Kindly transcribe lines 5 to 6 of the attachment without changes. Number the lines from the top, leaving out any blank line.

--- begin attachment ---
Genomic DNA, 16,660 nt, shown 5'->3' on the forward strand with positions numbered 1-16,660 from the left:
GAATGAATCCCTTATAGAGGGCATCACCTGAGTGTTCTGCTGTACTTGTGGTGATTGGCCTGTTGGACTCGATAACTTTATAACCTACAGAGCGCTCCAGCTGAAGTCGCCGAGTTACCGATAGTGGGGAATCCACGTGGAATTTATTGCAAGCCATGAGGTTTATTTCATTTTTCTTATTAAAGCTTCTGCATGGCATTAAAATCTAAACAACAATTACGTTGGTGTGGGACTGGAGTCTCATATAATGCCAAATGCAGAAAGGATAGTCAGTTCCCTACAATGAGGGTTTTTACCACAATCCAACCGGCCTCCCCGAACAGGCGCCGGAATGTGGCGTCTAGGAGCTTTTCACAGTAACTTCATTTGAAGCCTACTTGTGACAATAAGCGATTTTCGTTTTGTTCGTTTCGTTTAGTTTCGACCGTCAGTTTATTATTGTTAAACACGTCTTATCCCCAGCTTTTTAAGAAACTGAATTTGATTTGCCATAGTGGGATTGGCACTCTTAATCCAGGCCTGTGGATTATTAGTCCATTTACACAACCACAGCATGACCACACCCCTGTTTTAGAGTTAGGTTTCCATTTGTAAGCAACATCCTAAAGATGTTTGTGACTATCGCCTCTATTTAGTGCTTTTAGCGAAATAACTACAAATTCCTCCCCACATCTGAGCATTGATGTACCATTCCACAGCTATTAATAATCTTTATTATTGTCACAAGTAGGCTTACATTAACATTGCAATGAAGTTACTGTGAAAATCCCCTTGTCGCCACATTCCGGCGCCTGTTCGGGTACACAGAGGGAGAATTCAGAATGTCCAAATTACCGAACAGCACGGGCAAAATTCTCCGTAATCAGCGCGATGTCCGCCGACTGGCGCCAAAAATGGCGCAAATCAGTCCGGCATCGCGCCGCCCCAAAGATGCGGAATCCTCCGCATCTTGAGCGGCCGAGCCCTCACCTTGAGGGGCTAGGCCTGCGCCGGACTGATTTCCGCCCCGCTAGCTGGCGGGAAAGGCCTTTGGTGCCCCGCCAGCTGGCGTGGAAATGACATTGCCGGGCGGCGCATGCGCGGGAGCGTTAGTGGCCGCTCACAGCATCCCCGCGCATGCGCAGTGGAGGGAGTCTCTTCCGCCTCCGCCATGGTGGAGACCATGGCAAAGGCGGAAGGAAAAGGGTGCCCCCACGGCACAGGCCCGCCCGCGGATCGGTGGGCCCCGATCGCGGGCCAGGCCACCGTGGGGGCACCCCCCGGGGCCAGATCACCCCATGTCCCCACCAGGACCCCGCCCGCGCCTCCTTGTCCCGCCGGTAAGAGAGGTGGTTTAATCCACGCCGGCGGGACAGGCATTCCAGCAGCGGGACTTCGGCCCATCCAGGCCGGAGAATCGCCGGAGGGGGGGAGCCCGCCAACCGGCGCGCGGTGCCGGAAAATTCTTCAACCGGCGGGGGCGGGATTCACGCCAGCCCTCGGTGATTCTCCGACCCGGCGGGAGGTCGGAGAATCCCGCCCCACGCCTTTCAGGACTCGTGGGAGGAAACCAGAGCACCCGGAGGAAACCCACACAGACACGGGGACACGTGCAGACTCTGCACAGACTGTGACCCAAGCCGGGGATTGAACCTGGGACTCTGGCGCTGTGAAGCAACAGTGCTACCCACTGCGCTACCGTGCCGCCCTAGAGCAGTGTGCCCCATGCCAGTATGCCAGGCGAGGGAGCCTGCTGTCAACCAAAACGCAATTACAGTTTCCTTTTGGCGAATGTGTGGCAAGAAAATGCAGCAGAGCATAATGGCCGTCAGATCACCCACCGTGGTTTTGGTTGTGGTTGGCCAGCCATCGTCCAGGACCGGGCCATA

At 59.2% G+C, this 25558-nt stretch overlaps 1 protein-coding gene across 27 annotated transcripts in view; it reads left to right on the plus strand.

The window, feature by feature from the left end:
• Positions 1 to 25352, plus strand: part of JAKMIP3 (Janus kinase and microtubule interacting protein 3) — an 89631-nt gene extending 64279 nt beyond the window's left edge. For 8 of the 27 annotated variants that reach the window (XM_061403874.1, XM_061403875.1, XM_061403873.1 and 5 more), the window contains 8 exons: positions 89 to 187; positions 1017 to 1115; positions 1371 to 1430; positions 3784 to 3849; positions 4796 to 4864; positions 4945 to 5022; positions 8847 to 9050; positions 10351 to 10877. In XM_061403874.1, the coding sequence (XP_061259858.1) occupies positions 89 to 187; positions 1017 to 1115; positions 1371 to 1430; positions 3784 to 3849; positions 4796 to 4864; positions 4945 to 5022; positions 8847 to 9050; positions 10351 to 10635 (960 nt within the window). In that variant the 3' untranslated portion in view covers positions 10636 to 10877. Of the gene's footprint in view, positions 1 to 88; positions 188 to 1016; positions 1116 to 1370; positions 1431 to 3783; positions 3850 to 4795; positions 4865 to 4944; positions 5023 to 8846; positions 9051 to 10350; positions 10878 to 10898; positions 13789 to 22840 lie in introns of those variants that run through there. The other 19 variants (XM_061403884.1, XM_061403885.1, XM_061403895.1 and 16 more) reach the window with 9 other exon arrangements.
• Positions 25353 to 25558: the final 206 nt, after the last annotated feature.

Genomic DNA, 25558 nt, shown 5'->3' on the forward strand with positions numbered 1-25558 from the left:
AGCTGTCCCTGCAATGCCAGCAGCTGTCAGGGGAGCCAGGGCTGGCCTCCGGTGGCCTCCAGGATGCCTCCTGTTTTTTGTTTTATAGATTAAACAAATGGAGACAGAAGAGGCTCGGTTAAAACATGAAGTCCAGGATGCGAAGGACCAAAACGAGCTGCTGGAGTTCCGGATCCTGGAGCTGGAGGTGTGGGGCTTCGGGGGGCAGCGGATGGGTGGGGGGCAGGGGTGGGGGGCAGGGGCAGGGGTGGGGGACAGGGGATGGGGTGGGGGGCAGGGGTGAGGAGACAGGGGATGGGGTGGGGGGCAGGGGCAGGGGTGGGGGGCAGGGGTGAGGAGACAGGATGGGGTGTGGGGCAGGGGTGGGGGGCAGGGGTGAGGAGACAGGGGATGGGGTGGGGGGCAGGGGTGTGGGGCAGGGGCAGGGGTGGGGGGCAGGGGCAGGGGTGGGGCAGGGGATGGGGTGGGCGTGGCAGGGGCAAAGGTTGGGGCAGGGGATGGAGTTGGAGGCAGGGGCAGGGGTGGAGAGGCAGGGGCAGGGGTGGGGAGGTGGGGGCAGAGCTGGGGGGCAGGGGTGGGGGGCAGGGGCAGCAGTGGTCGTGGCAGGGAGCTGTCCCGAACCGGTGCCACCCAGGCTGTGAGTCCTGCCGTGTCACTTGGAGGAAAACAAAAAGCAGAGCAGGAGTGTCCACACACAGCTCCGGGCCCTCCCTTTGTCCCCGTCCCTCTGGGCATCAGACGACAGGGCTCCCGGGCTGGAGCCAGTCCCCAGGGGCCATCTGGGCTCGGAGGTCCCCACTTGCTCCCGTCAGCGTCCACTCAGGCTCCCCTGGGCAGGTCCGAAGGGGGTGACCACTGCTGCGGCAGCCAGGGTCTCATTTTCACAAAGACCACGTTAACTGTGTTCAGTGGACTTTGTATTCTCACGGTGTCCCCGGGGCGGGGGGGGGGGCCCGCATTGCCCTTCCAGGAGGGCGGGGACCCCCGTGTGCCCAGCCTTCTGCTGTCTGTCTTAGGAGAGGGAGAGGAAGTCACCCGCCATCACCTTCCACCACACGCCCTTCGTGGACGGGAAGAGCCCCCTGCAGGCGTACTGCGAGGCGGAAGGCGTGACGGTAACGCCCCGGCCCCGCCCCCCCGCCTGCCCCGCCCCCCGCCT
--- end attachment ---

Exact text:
• Positions 1 to 25352, plus strand: part of JAKMIP3 (Janus kinase and microtubule interacting protein 3) — an 89631-nt gene extending 64279 nt beyond the window's left edge. For 8 of the 27 annotated variants that reach the window (XM_061403874.1, XM_061403875.1, XM_061403873.1 and 5 more), the window contains 8 exons: positions 89 to 187; positions 1017 to 1115; positions 1371 to 1430; positions 3784 to 3849; positions 4796 to 4864; positions 4945 to 5022; positions 8847 to 9050; positions 10351 to 10877. In XM_061403874.1, the coding sequence (XP_061259858.1) occupies positions 89 to 187; positions 1017 to 1115; positions 1371 to 1430; positions 3784 to 3849; positions 4796 to 4864; positions 4945 to 5022; positions 8847 to 9050; positions 10351 to 10635 (960 nt within the window). In that variant the 3' untranslated portion in view covers positions 10636 to 10877. Of the gene's footprint in view, positions 1 to 88; positions 188 to 1016; positions 1116 to 1370; positions 1431 to 3783; positions 3850 to 4795; positions 4865 to 4944; positions 5023 to 8846; positions 9051 to 10350; positions 10878 to 10898; positions 13789 to 22840 lie in introns of those variants that run through there. The other 19 variants (XM_061403884.1, XM_061403885.1, XM_061403895.1 and 16 more) reach the window with 9 other exon arrangements.
• Positions 25353 to 25558: the final 206 nt, after the last annotated feature.